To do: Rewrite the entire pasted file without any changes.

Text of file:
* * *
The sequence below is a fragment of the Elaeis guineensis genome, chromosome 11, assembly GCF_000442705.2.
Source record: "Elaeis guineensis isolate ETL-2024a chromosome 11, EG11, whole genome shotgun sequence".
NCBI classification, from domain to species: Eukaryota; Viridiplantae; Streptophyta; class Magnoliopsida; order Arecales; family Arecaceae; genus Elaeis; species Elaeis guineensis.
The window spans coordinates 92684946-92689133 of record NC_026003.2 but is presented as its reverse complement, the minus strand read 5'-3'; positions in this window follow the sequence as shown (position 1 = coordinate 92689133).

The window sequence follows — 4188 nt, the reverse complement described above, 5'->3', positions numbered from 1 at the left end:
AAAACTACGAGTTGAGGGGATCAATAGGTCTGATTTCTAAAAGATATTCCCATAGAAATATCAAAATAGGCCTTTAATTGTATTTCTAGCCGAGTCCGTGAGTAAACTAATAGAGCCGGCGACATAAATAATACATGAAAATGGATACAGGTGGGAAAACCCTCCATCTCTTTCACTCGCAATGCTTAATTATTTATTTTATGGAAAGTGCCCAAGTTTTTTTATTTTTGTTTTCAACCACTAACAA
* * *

The sequence below is a fragment of the Elaeis guineensis genome, chromosome 11, assembly GCF_000442705.2.
Source record: "Elaeis guineensis isolate ETL-2024a chromosome 11, EG11, whole genome shotgun sequence".
NCBI classification, from domain to species: Eukaryota; Viridiplantae; Streptophyta; class Magnoliopsida; order Arecales; family Arecaceae; genus Elaeis; species Elaeis guineensis.
The window spans coordinates 92684946-92689133 of record NC_026003.2 but is presented as its reverse complement, the minus strand read 5'-3'; positions in this window follow the sequence as shown (position 1 = coordinate 92689133).

The window sequence follows — 4188 nt, the reverse complement described above, 5'->3', positions numbered from 1 at the left end:
AAAACTACGAGTTGAGGGGATCAATAGGTCTGATTTCTAAAAGATATTCCCATAGAAATATCAAAATAGGCCTTTAATTGTATTTCTAGCCGAGTCCGTGAGTAAACTAATAGAGCCGGCGACATAAATAATACATGAAAATGGATACAGGTGGGAAAACCCTCCATCTCTTTCACTCGCAATGCTTAATTATTTATTTTATGGAAAGTGCCCAAGTTTTTTTATTTTTGTTTTCAACCACTAACAA